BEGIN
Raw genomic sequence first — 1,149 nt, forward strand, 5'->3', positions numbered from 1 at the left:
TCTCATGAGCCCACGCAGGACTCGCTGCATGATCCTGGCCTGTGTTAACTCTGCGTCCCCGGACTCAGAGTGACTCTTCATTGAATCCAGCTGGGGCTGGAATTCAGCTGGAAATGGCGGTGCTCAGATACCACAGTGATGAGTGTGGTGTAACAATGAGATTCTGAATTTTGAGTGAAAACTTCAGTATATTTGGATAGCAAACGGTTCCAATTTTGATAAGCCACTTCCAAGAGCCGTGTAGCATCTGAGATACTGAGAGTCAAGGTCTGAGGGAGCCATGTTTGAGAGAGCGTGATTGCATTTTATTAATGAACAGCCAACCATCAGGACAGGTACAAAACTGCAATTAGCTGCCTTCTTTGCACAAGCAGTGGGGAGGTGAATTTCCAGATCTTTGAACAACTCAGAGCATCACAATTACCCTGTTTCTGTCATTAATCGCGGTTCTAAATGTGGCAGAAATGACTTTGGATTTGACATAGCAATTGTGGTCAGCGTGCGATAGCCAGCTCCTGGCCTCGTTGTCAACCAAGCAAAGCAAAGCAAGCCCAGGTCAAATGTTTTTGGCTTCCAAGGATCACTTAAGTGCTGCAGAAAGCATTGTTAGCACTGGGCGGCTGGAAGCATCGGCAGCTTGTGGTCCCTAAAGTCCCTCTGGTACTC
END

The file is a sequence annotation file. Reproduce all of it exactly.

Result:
Raw genomic sequence first — 1,149 nt, forward strand, 5'->3', positions numbered from 1 at the left:
TCTCATGAGCCCACGCAGGACTCGCTGCATGATCCTGGCCTGTGTTAACTCTGCGTCCCCGGACTCAGAGTGACTCTTCATTGAATCCAGCTGGGGCTGGAATTCAGCTGGAAATGGCGGTGCTCAGATACCACAGTGATGAGTGTGGTGTAACAATGAGATTCTGAATTTTGAGTGAAAACTTCAGTATATTTGGATAGCAAACGGTTCCAATTTTGATAAGCCACTTCCAAGAGCCGTGTAGCATCTGAGATACTGAGAGTCAAGGTCTGAGGGAGCCATGTTTGAGAGAGCGTGATTGCATTTTATTAATGAACAGCCAACCATCAGGACAGGTACAAAACTGCAATTAGCTGCCTTCTTTGCACAAGCAGTGGGGAGGTGAATTTCCAGATCTTTGAACAACTCAGAGCATCACAATTACCCTGTTTCTGTCATTAATCGCGGTTCTAAATGTGGCAGAAATGACTTTGGATTTGACATAGCAATTGTGGTCAGCGTGCGATAGCCAGCTCCTGGCCTCGTTGTCAACCAAGCAAAGCAAAGCAAGCCCAGGTCAAATGTTTTTGGCTTCCAAGGATCACTTAAGTGCTGCAGAAAGCATTGTTAGCACTGGGCGGCTGGAAGCATCGGCAGCTTGTGGTCCCTAAAGTCCCTCTGGTACTC